Ms Angelica Marsberg-De Villiers
Throughout her undergraduate studies, Angelica was a model student. Based on her first and second year results she was awarded the Golden Key Award for being one of the top 15% of students at the University of Pretoria. During her third year of study, she was selected to be part of the TPCP / CTHB Mentorship programme at the Forestry and Agricultural Biotechnology Institute (FABI) where she received basic training and knowledge about research under the supervision of Dr. Magriet van der Nest.
After completion of her studies, she was selected to do her honours in Medical Sciences, with special focus in Human Genetics, at the University of Stellenbosch under the supervision of Dr Soraya Bardien. During her time in Stellenbosch her project focused on Parkinson’s disease and the detection of new mutations in the LRRK2 gene in the South African population using Sanger sequencing and High Resolution Melt analysis. In the same year she contributed to and was a co-author on a peer-reviewed research article published by her supervisor entitled “LRRK2 G2019S mutation: frequency and haplotype data in South African Parkinson’s disease patients.”
For her Master’s degree, under the supervision of Dr Marieka Gryzenhout, Professors Bernard Slippers and Michael Wingfield, all of which are esteemed researchers in their respective fields, Angelica characterised the distribution of fungal endophytes found to be associated with a native South African tree, namely Syzygium cordatum using DNA barcoding and pyrosequencing techniques. No studies had yet been done on the endophytes of this tree, therefore, the project provided information on potentially native fungal species in South Africa. During her Masters, Angelica presented numerous presentations in both the Department of Genetics and in FABI. From this research, one peer-reviewed article has been published - "Endophyte isolations from Syzygium cordatum and a Eucalyptus clone (Myrtaceae) reveal new host and geographical reports for the Mycosphaerellaceae and Teratosphaeriaceae". Parts of this research was also presented at various conferences, either as a poster or a presentation.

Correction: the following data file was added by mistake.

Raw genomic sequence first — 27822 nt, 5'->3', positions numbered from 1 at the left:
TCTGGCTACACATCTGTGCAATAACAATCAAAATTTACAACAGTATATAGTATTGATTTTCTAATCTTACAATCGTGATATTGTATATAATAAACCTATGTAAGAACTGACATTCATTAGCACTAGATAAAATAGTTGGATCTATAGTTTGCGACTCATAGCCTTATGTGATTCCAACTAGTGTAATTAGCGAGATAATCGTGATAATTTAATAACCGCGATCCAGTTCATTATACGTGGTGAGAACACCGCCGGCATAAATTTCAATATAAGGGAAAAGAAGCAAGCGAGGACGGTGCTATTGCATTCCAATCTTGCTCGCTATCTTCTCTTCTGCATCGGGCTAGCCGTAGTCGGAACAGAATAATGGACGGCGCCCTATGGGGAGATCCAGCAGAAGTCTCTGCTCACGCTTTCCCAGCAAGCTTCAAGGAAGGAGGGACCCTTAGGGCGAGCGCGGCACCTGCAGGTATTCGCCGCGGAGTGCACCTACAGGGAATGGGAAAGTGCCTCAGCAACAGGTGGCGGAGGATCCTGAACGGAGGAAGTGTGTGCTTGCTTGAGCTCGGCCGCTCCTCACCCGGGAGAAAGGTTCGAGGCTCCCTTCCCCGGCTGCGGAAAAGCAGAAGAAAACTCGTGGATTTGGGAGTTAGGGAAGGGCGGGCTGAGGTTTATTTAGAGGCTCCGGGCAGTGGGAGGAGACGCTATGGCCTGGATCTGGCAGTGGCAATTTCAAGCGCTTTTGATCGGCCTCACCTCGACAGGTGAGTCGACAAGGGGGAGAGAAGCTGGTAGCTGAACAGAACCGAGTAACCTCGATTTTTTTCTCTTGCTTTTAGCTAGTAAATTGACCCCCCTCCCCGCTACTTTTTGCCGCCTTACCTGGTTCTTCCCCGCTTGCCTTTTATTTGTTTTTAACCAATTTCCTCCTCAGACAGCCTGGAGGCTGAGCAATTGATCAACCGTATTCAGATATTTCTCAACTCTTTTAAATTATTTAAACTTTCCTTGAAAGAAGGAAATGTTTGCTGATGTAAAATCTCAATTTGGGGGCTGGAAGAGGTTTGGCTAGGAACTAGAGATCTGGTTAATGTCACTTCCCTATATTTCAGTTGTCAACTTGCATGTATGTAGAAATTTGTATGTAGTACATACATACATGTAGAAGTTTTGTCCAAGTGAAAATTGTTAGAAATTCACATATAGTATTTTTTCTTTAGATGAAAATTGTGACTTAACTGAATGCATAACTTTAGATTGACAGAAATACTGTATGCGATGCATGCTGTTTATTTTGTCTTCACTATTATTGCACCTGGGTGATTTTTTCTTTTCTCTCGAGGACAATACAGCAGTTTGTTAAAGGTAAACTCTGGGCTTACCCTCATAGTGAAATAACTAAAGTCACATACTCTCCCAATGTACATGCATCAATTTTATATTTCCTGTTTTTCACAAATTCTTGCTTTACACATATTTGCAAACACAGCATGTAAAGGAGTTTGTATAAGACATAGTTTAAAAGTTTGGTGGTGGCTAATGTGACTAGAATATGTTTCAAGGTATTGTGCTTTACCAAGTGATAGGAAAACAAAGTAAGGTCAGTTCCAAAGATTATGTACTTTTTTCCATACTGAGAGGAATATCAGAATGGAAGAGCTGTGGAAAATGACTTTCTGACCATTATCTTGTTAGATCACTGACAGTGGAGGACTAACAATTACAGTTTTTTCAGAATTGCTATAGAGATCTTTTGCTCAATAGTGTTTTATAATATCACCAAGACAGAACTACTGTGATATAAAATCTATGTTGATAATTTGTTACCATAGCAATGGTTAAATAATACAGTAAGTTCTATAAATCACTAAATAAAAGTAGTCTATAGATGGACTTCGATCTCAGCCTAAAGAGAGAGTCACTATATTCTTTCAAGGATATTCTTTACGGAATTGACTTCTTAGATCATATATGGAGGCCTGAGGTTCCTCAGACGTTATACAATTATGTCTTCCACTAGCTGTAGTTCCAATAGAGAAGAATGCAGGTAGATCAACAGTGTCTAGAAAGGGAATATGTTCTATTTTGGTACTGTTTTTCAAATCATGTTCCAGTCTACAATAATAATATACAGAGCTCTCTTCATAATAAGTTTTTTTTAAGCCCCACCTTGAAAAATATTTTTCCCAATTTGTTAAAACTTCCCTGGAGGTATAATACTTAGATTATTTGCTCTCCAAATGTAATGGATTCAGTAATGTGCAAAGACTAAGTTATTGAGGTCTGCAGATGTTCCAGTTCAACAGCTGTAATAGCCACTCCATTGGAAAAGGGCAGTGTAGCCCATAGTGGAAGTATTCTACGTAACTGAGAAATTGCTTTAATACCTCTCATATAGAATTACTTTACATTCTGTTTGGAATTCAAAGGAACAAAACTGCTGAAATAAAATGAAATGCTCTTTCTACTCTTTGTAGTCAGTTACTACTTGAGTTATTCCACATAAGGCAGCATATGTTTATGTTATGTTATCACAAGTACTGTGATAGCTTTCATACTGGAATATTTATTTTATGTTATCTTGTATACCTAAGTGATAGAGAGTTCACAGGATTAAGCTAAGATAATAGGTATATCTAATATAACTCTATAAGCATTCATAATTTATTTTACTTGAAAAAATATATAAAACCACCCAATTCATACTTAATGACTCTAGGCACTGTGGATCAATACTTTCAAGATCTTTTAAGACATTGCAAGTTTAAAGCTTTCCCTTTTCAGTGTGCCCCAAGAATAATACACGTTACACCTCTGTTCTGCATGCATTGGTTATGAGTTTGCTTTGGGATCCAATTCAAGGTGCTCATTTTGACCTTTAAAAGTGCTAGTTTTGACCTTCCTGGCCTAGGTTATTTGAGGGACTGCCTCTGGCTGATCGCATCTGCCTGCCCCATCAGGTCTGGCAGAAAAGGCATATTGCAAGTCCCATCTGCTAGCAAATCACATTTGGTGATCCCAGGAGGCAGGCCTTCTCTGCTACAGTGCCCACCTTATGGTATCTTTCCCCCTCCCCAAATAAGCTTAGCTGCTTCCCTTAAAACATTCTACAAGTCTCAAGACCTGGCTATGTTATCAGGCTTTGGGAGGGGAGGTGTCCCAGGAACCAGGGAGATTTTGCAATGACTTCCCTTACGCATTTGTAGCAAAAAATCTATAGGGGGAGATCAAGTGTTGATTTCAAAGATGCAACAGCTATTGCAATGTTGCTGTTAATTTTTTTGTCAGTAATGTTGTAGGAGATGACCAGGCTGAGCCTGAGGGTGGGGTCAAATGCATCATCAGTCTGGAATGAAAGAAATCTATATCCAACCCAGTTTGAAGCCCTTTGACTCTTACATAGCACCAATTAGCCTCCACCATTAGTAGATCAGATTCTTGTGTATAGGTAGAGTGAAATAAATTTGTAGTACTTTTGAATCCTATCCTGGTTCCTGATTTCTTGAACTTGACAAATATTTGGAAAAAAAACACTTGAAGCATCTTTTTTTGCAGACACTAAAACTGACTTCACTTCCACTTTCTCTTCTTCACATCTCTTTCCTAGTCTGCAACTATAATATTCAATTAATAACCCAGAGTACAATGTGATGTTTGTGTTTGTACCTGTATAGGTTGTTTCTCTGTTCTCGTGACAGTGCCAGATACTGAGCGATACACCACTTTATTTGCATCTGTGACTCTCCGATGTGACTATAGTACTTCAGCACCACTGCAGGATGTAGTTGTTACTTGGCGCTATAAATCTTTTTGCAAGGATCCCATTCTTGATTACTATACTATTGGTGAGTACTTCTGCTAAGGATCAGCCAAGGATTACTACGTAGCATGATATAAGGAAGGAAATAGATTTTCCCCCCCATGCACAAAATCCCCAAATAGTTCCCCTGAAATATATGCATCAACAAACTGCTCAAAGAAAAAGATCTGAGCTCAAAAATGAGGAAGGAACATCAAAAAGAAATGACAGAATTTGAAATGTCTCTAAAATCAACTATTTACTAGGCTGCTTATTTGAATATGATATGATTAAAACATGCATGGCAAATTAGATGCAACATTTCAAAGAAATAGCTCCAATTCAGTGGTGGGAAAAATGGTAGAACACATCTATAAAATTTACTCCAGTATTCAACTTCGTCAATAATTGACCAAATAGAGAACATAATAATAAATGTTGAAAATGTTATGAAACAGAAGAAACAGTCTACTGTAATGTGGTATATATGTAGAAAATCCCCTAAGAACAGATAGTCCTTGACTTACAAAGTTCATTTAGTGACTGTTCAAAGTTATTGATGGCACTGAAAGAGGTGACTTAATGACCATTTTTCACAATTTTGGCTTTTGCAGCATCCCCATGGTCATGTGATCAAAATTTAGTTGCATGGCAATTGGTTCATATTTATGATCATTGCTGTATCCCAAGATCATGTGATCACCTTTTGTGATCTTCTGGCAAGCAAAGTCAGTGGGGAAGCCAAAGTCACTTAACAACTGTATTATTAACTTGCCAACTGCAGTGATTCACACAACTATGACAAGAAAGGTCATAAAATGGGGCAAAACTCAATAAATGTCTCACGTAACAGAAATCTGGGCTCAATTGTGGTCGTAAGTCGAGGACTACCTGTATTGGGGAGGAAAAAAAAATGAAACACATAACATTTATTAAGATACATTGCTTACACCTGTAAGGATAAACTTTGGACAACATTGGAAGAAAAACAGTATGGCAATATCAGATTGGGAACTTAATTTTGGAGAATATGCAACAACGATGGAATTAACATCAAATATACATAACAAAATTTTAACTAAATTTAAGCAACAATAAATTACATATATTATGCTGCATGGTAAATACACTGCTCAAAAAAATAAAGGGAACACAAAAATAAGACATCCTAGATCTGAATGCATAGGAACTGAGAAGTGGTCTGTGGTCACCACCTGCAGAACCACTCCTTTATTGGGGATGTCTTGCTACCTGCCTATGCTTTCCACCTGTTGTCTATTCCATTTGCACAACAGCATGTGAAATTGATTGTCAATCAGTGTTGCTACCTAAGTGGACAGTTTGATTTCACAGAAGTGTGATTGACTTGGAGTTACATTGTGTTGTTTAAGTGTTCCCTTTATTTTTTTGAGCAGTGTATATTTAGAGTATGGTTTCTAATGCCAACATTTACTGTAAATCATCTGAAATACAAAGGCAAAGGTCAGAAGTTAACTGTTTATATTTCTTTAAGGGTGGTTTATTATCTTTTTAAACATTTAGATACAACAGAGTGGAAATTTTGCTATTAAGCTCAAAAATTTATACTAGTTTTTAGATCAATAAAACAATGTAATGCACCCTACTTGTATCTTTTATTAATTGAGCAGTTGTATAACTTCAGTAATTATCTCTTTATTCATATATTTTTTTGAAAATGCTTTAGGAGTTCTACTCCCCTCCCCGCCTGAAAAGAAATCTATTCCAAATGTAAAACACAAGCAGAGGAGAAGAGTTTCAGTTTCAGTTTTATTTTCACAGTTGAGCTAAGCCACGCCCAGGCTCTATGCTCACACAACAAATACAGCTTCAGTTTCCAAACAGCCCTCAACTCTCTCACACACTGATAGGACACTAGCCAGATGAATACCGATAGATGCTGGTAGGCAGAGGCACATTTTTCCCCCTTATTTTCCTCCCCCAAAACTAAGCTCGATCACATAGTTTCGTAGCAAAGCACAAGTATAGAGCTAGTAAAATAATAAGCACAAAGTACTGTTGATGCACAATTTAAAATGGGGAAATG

Angelica is currently busy with her PhD which focuses on the endophyte-host interaction. She will use Botryosphaeria dothidea, a well-known canker pathogen and endophyte, and Eucalyptus grandis clones as a case study. The study aims to characterise the endophyte-host interaction at a molecular level. No studies have yet been done on these interactions and those studies that have been done have only focused on the pathogen-host interaction. This project is novel and will help understand the complexity of these unknown interactions.
Outside of research, Angelica is involved in other aspects at FABI. In 2010, she was part of the Social Club, which organises a number of functions and caters for seminar sessions hosted by FABI. In 2011, she was nominated as Social Club Chairperson. This position entailed organisation, delegation, multi-tasking and forward planning. The Social Club was also responsible for organising community projects and during her year as chair FABI participated in the “Snug-as-a-Bug Blanket Drive”, the “Jes Foord Foundation Handbag Project” and had a fun day with underprivileged children at the Derdepoorte community centre. Angelica is currently in charge of all the microscopes in FABI. This includes general maintenance, aiding students when they have problems and organising equipment when needed. Angelica is also a demi for first year students in the four year BSc programme doing Molecular and Cell Biology. During pratical sessions she assists students with any questions that they may have and also assists in marking tests, tutorials and exams.
My Journal Articles
|Marsberg A, Kemler M, Jami F, Nagel JH, Postma-Smidt A, Naidoo S, Wingfield MJ, Crous PW, Spatafora J, Hesse CN, Robbertse B, Slippers B. (2017) Botryosphaeria dothidea: A latent pathogen of global importance to woody plant health. Molecular Plant Pathology 18:477–488.
|Marsberg A, Slippers B, Wingfield MJ, Gryzenhout M. (2014) Endophyte isolations from Syzygium cordatum and a Eucalyptus clone (Myrtaceae) reveal new host and geographical reports for the Mycosphaerellaceae and Teratosphaeriaceae. Australasian Plant Pathology 43(5):503-512.